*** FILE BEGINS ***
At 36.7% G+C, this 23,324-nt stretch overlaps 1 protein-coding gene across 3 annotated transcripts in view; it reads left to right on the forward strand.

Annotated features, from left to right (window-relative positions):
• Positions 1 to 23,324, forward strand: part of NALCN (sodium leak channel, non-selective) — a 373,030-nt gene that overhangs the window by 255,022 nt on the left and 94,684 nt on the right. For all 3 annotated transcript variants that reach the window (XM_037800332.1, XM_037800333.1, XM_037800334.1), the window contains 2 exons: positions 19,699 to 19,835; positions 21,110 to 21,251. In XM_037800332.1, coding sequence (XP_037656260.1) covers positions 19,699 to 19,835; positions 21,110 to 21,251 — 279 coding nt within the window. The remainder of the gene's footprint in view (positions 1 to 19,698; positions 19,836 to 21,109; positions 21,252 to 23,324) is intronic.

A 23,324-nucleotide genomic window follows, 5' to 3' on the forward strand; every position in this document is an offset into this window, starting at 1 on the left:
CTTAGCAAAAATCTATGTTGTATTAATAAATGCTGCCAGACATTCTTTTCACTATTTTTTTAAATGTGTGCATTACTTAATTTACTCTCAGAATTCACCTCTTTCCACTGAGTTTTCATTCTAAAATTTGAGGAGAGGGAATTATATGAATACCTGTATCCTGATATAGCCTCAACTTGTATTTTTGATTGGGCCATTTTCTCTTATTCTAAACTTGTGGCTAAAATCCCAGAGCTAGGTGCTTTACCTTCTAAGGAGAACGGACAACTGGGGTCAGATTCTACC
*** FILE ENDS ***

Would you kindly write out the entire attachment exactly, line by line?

At 36.7% G+C, this 23,324-nt stretch overlaps 1 protein-coding gene across 3 annotated transcripts in view; it reads left to right on the forward strand.

Annotated features, from left to right (window-relative positions):
• Positions 1 to 23,324, forward strand: part of NALCN (sodium leak channel, non-selective) — a 373,030-nt gene that overhangs the window by 255,022 nt on the left and 94,684 nt on the right. For all 3 annotated transcript variants that reach the window (XM_037800332.1, XM_037800333.1, XM_037800334.1), the window contains 2 exons: positions 19,699 to 19,835; positions 21,110 to 21,251. In XM_037800332.1, coding sequence (XP_037656260.1) covers positions 19,699 to 19,835; positions 21,110 to 21,251 — 279 coding nt within the window. The remainder of the gene's footprint in view (positions 1 to 19,698; positions 19,836 to 21,109; positions 21,252 to 23,324) is intronic.

A 23,324-nucleotide genomic window follows, 5' to 3' on the forward strand; every position in this document is an offset into this window, starting at 1 on the left:
CTTAGCAAAAATCTATGTTGTATTAATAAATGCTGCCAGACATTCTTTTCACTATTTTTTTAAATGTGTGCATTACTTAATTTACTCTCAGAATTCACCTCTTTCCACTGAGTTTTCATTCTAAAATTTGAGGAGAGGGAATTATATGAATACCTGTATCCTGATATAGCCTCAACTTGTATTTTTGATTGGGCCATTTTCTCTTATTCTAAACTTGTGGCTAAAATCCCAGAGCTAGGTGCTTTACCTTCTAAGGAGAACGGACAACTGGGGTCAGATTCTACC